Give a listen to the Boomers.
Harmonious Union: Kingston Daily Freeman
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Betty and the Baby Boomers

… ...sounds like either a yuppie oriented pop group or an outfit starring Betty with some sort of backup band. As it happens, neither is anything remotely like the reality. Despite having given her name to the proceedings, Betty Boomer is just one of the equal partners in a likable and eminently folk-oriented quartet … I enjoyed the group very much.”

Bob Sherman, host of “Woody’s Children”

WQXR and WFDU, New York, NY

The name seemed like a good idea twenty years ago when Betty Boomer, Jean Valla McAvoy, Paul Rubeo, and Steve Stanne began performing together—a play on Betty’s name and the fact that all four are children of the baby boom. They’ve had second thoughts, but two decades later, it’s too late to change. “Betty and the Baby Boomers” appears on the cover of the bands’ three CDs; and the name is known to folk music fans from the mountains of Connemara in Ireland to the Catskills overlooking the Hudson Valley.

The folk genre covers many styles. The Boomers’ take on this music is suggested in a review of their second recording, Tumbling Through the Stream of Days, in the folk song magazine Sing Out! The reviewer described the group as “a refreshing reminder of the halcyon days of American folk music” and praised the CD as “an enthusiastic testament to the sheer joy of singing and playing music.” In addition to original songs from Jean, the Boomers draw on sources including traditional folk, contemporary artists like Bruce Cockburn and Dougie MacClean, and classic “folksingers” like Woody Guthrie, Pete Seeger, and Phil Ochs.

Betty and the Baby Boomers have released three recordings -
     I’ll Always Sing in 1992 Listen to samples
      Tumbling Through the Stream of Days in 1997 Listen to samples
      Just the Motion in 2003. Listen to samples

Whatever the source of a song, it is “Boomerized” – recast in distinctive arrangements that feature outstanding three and four part harmonies. The four voices in the band differ greatly in range and color; combined, they create a unique and resonant blend that highlights Boomer performances. This harmonic blend is coupled to impressive instrumental work on guitars, Dobro, bodhran, and kazoo, or sometimes— “Look ma, no hands”— uncoupled as their voices fly freely through a capella selections.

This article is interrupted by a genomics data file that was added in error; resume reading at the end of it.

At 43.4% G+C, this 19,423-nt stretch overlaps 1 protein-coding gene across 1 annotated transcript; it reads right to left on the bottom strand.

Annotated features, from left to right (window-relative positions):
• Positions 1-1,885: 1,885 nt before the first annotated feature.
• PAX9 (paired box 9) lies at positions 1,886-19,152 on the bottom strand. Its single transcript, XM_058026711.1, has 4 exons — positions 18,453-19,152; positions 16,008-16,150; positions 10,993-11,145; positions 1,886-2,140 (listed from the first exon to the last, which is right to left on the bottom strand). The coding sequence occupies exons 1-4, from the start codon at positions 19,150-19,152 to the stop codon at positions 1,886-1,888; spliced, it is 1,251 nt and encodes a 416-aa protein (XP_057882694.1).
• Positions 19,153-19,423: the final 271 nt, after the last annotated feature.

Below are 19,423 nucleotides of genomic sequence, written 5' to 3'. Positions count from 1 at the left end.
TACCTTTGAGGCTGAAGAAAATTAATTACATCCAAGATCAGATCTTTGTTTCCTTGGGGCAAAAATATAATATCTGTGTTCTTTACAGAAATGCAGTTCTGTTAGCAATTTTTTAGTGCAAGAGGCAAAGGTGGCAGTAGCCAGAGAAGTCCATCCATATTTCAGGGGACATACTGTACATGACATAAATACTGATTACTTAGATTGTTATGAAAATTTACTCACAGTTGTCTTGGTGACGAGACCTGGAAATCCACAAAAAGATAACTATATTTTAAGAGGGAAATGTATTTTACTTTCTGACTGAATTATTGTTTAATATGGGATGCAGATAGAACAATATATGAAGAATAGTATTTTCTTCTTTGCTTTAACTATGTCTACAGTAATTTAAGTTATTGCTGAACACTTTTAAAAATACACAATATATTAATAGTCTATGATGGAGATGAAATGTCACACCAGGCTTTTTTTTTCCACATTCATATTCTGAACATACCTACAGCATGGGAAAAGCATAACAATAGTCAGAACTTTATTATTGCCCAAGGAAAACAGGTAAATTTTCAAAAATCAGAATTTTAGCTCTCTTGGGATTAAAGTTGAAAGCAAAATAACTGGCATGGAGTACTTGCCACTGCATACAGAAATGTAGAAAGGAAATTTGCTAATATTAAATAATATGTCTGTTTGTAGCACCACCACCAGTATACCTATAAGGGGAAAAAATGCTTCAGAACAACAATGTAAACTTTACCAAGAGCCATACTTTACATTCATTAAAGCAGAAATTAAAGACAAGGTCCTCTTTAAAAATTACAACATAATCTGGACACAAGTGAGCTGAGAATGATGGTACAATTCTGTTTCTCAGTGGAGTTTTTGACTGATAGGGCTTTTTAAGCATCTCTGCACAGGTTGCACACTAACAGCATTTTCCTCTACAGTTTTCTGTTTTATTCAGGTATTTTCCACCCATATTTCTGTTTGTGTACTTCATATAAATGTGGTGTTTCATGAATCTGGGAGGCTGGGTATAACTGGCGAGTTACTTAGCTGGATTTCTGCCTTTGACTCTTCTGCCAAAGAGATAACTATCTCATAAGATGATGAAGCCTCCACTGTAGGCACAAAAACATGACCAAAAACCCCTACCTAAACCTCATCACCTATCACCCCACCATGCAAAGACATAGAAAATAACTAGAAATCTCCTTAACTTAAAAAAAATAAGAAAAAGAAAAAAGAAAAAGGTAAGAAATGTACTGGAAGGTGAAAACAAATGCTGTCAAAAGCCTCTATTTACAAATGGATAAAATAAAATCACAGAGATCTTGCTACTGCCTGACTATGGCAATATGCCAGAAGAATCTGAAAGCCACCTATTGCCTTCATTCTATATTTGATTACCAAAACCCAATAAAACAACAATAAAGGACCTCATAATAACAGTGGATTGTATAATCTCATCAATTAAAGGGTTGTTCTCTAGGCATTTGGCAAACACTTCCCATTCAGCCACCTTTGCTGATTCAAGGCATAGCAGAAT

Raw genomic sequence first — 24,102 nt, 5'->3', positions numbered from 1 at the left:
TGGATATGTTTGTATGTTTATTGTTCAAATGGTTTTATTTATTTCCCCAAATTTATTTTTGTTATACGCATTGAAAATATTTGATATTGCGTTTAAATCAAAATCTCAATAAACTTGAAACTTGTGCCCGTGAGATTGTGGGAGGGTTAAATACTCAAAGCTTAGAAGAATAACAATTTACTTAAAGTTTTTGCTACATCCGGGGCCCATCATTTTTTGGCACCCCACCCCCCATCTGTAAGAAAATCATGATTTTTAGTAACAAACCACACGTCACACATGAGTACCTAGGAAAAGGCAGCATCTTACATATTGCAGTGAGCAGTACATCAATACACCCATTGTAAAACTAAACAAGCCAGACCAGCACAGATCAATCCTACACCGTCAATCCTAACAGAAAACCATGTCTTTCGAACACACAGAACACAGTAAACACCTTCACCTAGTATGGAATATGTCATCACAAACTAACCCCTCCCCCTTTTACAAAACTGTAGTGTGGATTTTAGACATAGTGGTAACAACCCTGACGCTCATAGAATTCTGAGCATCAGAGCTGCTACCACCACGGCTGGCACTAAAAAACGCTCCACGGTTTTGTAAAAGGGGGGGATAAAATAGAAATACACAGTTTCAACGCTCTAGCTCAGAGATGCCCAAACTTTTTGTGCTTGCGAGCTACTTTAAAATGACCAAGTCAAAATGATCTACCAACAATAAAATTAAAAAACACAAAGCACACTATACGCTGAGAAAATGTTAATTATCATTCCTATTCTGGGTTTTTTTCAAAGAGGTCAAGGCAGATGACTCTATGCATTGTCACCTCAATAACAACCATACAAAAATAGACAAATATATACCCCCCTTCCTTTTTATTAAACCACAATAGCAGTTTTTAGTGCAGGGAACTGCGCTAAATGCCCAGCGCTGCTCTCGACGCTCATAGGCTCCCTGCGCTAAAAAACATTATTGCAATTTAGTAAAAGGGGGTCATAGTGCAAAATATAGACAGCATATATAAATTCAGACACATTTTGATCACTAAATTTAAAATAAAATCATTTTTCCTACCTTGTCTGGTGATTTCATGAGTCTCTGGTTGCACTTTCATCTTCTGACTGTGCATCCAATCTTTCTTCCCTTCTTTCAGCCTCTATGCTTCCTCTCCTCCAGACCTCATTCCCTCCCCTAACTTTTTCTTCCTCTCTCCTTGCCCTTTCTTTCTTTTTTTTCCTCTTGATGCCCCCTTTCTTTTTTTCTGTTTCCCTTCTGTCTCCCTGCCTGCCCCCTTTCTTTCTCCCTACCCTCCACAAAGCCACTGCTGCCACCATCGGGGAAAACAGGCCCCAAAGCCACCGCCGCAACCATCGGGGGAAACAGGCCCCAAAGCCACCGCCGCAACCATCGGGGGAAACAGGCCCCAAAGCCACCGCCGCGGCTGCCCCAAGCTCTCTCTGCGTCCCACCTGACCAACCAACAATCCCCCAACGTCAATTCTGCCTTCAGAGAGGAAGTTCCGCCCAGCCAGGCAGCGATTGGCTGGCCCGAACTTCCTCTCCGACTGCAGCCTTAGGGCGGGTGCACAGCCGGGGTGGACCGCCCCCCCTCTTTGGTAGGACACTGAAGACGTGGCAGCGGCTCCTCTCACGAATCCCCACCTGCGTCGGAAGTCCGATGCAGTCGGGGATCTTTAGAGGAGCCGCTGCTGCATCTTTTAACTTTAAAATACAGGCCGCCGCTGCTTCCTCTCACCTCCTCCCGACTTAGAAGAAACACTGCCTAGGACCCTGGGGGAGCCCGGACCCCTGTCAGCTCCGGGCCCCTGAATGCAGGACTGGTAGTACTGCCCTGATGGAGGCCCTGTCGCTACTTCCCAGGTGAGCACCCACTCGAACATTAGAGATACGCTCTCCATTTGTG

Betty, Jean, Paul, and Steve have been singing together for twenty years not to become folk stars— they all enjoy satisfying careers in teaching—but, as Sing Out! noted, for the love of making good music. Their talent has been recognized. Since 1990 Betty and the Baby Boomers have frequently performed in the highly regarded Phil Ochs Song Night concerts produced by Sonny Ochs in rooms ranging from New York City’s Village Gate and the Towne Crier in upstate Pawling to the Nameless Coffeehouse in Cambridge, Mass. The group is regularly booked along with the likes of the Chieftains, Paul Brady, and Dolores Keane to perform during Clifden Community Arts Week in County Galway, Ireland. The Boomers’ most recent Clifden visit (#8) had them giving fifteen performances in five days in September, 2008 … not counting the late night sessions. For a complete list go to CONCERTS.

The Boomers’ version of Jean’s original song “Back Bay” was included—along with selections by Magpie, Tom Paxton, Bob Zentz, Pete Seeger, and others—on the 2005 recording Songs for the Earth, released in tribute to Rachel Carson by Musicians United to Sustain the Environment.

In his recent appearances in the Hudson Valley, Seeger has been leading fellow musicians and audience members in his rendition of another of Jean’s songs, “Down By the River.”

In June 2009 the group released its fourth CD, “Where the Heron Waits,” a collection of river songs marking the Boomer’s long involvement with Hudson River education and advocacy.

The Boomers have often sung on the main stages of Hudson River Sloop Clearwater’s Great Hudson River Revival. Their radio credits include appearances on WAMC’s Hudson River Sampler (Albany) and WQXR’s Woody’s Children (NYC).

The engaging musical and stage presence of the group’s namesake, Betty Boomer, cements the bonds between the quartet and their audiences. According to the Poughkeepsie (NY) Journal, she and Jean “have vocal talents clear as a Catskill Mountain stream.” Jean Valla McAvoy’s compositions stand out in the Boomer’s repertoire. Her singing of them was singled out as “especially impressive” by Sing Out!

Paul Rubeo’s clear tenor is a highlight of the Boomer’s sound, while his guitar and
bodhran playing provide the group’s rhythmic base.

Steve Stanne’s baritone and instrumental work anchor the group. His guitar and Dobro playing grace albums by a number of Hudson Valley folk artists, and his rendition of “The Farmer is the Man” appears on the Flying Fish collection Songs of the Working People produced by Earl Robinson.